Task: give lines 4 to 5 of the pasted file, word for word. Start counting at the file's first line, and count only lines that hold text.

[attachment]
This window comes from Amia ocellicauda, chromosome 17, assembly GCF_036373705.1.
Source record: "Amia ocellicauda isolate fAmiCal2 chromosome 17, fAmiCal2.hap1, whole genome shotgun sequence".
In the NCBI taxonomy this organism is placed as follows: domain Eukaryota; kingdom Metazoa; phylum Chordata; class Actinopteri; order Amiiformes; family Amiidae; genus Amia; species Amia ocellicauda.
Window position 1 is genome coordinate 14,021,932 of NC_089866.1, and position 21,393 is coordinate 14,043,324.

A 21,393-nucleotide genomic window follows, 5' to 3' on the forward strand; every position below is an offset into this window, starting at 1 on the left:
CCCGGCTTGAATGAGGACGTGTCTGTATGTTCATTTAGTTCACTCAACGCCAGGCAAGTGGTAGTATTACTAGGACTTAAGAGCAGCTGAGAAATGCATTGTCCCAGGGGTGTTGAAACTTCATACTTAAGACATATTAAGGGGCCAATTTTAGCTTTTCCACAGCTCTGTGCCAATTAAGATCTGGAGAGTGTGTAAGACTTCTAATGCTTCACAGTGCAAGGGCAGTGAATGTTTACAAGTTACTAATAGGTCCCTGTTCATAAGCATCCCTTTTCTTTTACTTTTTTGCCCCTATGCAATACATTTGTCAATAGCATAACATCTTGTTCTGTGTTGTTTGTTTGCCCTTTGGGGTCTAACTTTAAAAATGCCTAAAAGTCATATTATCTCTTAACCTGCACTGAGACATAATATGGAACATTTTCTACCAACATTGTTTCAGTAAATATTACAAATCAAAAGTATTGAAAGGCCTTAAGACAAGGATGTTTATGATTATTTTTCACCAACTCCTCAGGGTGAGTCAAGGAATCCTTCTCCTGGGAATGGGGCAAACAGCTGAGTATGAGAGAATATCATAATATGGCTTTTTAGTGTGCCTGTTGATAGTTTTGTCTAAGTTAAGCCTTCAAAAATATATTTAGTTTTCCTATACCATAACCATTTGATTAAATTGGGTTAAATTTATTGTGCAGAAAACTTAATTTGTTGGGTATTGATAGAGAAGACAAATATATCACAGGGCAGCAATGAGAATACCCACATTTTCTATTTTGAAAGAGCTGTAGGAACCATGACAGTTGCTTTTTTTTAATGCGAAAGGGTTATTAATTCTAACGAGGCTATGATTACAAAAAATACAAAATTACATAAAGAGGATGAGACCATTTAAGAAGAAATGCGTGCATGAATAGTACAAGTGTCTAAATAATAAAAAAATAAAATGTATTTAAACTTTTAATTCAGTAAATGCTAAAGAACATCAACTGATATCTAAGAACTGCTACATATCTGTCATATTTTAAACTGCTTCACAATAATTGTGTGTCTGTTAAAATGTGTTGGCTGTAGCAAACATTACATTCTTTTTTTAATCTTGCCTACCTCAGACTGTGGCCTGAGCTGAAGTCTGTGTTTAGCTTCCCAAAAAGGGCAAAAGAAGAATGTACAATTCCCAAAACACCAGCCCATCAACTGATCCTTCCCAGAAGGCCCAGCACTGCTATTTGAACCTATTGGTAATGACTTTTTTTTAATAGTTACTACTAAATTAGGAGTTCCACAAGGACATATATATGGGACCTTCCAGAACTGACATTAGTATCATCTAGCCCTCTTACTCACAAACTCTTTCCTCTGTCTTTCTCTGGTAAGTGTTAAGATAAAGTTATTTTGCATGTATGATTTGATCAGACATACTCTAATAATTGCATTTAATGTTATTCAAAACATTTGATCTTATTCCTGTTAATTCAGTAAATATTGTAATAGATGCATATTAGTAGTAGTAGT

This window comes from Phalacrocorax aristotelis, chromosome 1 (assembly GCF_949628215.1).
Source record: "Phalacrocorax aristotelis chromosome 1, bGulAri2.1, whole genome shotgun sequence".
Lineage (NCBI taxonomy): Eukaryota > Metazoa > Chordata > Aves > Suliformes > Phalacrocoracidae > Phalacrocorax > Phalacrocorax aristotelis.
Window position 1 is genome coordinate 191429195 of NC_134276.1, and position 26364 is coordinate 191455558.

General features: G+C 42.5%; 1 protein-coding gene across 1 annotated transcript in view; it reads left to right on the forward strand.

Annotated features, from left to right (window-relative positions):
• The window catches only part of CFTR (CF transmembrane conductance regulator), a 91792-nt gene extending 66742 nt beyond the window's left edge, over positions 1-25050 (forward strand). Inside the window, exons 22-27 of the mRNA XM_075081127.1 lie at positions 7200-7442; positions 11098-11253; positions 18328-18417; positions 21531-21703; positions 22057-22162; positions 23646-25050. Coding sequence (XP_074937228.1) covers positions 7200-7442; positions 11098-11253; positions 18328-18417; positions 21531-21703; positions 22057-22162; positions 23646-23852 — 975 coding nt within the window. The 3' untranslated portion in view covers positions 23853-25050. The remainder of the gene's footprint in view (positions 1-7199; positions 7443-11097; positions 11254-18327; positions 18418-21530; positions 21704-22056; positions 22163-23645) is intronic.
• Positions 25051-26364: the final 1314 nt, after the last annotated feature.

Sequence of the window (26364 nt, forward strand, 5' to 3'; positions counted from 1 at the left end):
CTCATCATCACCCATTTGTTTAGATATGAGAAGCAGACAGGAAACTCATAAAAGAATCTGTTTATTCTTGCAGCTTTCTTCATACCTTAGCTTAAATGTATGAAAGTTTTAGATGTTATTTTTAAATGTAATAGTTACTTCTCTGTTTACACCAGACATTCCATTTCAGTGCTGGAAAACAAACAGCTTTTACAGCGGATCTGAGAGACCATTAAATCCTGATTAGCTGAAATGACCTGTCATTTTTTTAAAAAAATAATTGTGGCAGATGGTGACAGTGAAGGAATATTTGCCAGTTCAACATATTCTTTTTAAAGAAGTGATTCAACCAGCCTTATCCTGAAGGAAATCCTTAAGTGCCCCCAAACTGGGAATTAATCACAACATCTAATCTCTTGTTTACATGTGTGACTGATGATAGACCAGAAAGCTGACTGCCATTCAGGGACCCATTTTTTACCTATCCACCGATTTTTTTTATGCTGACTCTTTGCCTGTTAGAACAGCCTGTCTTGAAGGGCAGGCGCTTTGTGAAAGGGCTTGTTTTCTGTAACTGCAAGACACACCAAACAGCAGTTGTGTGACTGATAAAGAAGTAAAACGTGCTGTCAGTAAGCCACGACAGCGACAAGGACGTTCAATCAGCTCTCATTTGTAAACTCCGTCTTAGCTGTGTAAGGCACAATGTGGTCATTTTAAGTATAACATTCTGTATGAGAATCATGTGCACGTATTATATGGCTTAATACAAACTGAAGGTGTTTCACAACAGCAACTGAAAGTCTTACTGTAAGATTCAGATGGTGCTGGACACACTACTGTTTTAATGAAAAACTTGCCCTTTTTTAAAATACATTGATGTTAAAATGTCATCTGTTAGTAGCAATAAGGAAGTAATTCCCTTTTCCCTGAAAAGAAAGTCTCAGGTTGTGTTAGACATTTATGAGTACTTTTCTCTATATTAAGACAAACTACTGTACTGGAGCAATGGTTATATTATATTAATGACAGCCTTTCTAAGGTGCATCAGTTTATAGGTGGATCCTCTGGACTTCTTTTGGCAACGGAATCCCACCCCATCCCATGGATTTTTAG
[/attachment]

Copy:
Window position 1 is genome coordinate 14,021,932 of NC_089866.1, and position 21,393 is coordinate 14,043,324.

A 21,393-nucleotide genomic window follows, 5' to 3' on the forward strand; every position below is an offset into this window, starting at 1 on the left: